Definition and Overview

Psychosis is a common symptom of many mental illnesses. It causes a person to become detached from reality and hallucinate. Sufferers often hear and see things that are not there. In rare cases, they may even touch or taste things that do not exist. Because they do not know what is real, they tend to react to situations differently and show abnormal behaviours. For example, they may argue with a person that is not there.

Mental illnesses which hallmark symptom is psychosis are called psychotic disorders. These include:

  • Schizophrenia - A mental disorder in which a person presents with cognitive difficulties. It is often a lifelong condition that requires long-term management.

  • Delusional disorder - Makes a person strongly believe in things that are not present or real. However, this disorder can be very mild. Many patients can function normally. They can attend to their daily responsibilities despite their disorder.

  • Bipolar disorder - A person with this disorder has extreme and unpredictable mood swings. They can be very happy at one moment and depressed at the next.

  • Drug-induced psychosis - Triggered by substances that cause abnormal mood changes. These include drugs that are classified as downers and stimulants. Symptoms of psychosis usually go away as soon as the effects of the substances wear off.

  • Organic psychosis - Occurs when the part of the brain that contains thought processing is damaged. The damage can be caused by severe head injuries or physical illness.

  • Brief psychotic disorder - Occurs when a person goes through life-changing situations. These include losing a job or going through a divorce. The symptoms are temporary. Often, they go away on their own after a couple of weeks.

Causes of Condition

There are a number of factors that can cause psychosis. These include:

  • Drug or alcohol abuse

  • Traumatic events - Examples are a death of a loved one and sexual abuse.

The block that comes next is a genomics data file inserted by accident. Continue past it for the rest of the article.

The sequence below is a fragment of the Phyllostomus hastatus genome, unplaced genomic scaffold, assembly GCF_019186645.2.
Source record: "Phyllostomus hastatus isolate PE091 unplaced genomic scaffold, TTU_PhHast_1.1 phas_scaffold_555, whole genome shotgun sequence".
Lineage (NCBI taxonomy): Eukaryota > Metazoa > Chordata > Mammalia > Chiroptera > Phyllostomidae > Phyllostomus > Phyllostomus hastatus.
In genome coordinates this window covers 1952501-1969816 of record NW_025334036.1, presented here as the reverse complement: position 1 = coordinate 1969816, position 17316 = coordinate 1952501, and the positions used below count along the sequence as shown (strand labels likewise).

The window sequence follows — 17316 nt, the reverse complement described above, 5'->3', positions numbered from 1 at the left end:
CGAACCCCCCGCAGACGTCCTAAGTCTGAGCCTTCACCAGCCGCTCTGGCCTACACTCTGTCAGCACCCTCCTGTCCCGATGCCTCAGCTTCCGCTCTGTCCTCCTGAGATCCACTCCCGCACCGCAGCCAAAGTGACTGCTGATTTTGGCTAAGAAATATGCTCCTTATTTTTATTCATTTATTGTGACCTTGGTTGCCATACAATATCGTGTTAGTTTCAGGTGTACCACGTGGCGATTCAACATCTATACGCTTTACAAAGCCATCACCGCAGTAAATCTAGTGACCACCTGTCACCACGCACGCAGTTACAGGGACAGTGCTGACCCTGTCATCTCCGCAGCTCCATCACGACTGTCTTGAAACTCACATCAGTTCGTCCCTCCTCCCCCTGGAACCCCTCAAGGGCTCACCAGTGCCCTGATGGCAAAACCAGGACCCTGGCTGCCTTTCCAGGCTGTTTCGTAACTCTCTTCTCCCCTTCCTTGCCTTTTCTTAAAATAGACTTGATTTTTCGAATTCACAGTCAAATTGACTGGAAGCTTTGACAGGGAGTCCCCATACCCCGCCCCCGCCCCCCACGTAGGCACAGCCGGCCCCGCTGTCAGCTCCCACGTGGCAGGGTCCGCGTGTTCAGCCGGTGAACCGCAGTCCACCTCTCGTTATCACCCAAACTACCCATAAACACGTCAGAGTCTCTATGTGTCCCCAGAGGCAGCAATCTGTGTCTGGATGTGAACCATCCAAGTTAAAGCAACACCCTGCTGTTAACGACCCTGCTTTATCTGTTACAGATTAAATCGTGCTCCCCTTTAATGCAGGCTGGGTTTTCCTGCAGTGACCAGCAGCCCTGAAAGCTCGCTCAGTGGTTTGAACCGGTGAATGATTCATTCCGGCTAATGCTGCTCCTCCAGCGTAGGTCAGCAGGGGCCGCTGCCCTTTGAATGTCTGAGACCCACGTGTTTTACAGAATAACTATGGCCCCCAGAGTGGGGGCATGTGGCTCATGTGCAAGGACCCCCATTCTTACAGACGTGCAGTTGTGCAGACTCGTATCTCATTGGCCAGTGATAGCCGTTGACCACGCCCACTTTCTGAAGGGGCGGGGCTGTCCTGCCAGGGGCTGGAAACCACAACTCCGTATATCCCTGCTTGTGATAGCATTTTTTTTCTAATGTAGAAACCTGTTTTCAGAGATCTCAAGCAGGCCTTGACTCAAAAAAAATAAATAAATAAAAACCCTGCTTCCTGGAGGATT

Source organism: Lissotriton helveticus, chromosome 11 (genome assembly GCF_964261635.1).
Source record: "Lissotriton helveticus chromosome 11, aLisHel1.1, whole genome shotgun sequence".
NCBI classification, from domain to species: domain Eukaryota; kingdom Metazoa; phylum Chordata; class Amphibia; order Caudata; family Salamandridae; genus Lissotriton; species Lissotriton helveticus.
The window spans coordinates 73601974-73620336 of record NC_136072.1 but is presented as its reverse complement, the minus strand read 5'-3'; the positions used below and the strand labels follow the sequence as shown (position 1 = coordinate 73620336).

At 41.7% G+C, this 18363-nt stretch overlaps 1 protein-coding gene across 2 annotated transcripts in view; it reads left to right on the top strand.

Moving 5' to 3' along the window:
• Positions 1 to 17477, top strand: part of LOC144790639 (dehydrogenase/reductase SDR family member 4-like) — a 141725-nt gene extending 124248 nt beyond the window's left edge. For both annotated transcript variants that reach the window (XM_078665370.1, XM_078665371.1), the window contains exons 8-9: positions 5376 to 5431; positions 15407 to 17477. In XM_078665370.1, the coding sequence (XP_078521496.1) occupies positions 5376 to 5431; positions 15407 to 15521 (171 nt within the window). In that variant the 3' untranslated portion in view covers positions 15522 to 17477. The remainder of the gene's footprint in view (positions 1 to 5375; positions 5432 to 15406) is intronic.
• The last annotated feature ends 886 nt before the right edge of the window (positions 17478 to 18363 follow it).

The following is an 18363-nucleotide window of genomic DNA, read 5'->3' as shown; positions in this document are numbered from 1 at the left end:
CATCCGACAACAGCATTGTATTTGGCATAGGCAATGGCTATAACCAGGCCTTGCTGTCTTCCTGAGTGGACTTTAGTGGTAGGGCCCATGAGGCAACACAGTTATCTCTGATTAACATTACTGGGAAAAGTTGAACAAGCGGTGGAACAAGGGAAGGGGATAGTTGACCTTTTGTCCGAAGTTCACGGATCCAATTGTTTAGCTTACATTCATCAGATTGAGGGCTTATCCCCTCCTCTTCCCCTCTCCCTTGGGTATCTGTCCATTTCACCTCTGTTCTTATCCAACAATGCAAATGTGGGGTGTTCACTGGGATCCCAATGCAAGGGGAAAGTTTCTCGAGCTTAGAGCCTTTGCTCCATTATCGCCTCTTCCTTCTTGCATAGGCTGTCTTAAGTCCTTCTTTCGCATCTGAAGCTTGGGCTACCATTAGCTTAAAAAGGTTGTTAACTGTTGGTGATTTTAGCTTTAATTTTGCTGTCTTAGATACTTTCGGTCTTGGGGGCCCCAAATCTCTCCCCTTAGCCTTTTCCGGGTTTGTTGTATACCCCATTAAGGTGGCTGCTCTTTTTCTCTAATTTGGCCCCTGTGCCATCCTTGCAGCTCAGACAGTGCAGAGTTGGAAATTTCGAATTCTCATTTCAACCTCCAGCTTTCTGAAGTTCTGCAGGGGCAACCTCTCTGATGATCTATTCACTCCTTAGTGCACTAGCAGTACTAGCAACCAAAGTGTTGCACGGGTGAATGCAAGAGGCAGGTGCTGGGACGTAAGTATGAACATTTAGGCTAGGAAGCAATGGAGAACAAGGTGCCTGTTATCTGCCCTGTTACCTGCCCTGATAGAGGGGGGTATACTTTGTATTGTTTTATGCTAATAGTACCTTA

• Brain diseases - These include brain tumours and stroke.

  • Brain infections

  • Genetics - Having a close relative with psychosis (such as a parent or a sibling) increases one’s risk of the disorder.

Key Symptoms

A person with psychosis usually shows these symptoms:

  • Sees and hears things that are not there

  • Worries too much without an apparent reason

  • Constantly feels they are being watched. Some even feel that other people are out there to harm them.

  • Suffers from depression. They always feel down and sad, often for no apparent reason

  • Can’t feel normal emotions. They are indifferent to others’ moods and feelings. They also don’t feel emotions that most people feel during certain events. For example, they do not get excited that they are having a new baby or feel sad when someone they love dies.

  • Does not care about their appearance and personal hygiene

  • Would rather be alone than with other people. Some patients go the extra mile to avoid any form of social contact.

Who to See and Types of Treatments Available

A person showing symptoms listed above should be assessed by a mental health provider as soon as possible. Early diagnosis can prevent the disorder from progressing. It is also the key to avoid a number of complications.

Psychologists and psychiatrists diagnose and treat the disorder. Often, they advise patients to come in with loved ones because they commonly lack insight of their condition.

To determine what causes the symptoms, the doctor will review the patient’s medical history. They will also discuss the patient’s lifestyle. A number of medical tests and procedures are also used to rule out other medical problems.

Psychosis is treated with:

  • Antipsychotic drugs - These medications work by controlling the symptoms. There are two types of these drugs: first and second generation. First generation antipsychotics were first used in the 1950s. They work by blocking a specific type of dopamine receptor (D2). Second-generation antipsychotics also block D2 receptors as well as 5-HT2A, a serotonin receptor. Both have been proven effective. However, they can cause a number of side effects. They both increase a patient’s risk of involuntary muscle movements and type 2 diabetes. They can also cause weight gain and lipid disorders. It is important to note that these drugs only treat psychosis symptoms. They are not used to treat the patient’s underlying medical condition.

  • Cognitive behavioural therapy (CBT) - Medical therapy is best combined with CBT. This is a talk therapy where the counselor focuses on helping patients understand their behaviour. They also teach the patient techniques on how to better cope with their problems.


With the use of CBT and medications, the long-term outlook for patients with psychosis is generally good. It is even better if they are diagnosed and treated as soon as their symptoms appear.


  • Perälä J, Suvisaari J, Saarni SI, et al. Lifetime Prevalence of Psychotic and Bipolar I Disorders in a General Population. Arch Gen Psychiatry. 2007;64(1):19-28. doi:10.1001/archpsyc.64.1.19.

  • Cutajar, M., Mullen, P. E., Ogloff, J. R. P., Thomas, S. D., Wells, D. L., & Spataro, J. (2010). Schizophrenia and other psychotic disorders in a cohort of sexually abused Children. Archives of General Psychiatry, 67(11), 1114-1119.

  • National Institute of Mental Health: “Recovery After an Initial Schizophrenia Episode (RAISE) Questions & Answers.”

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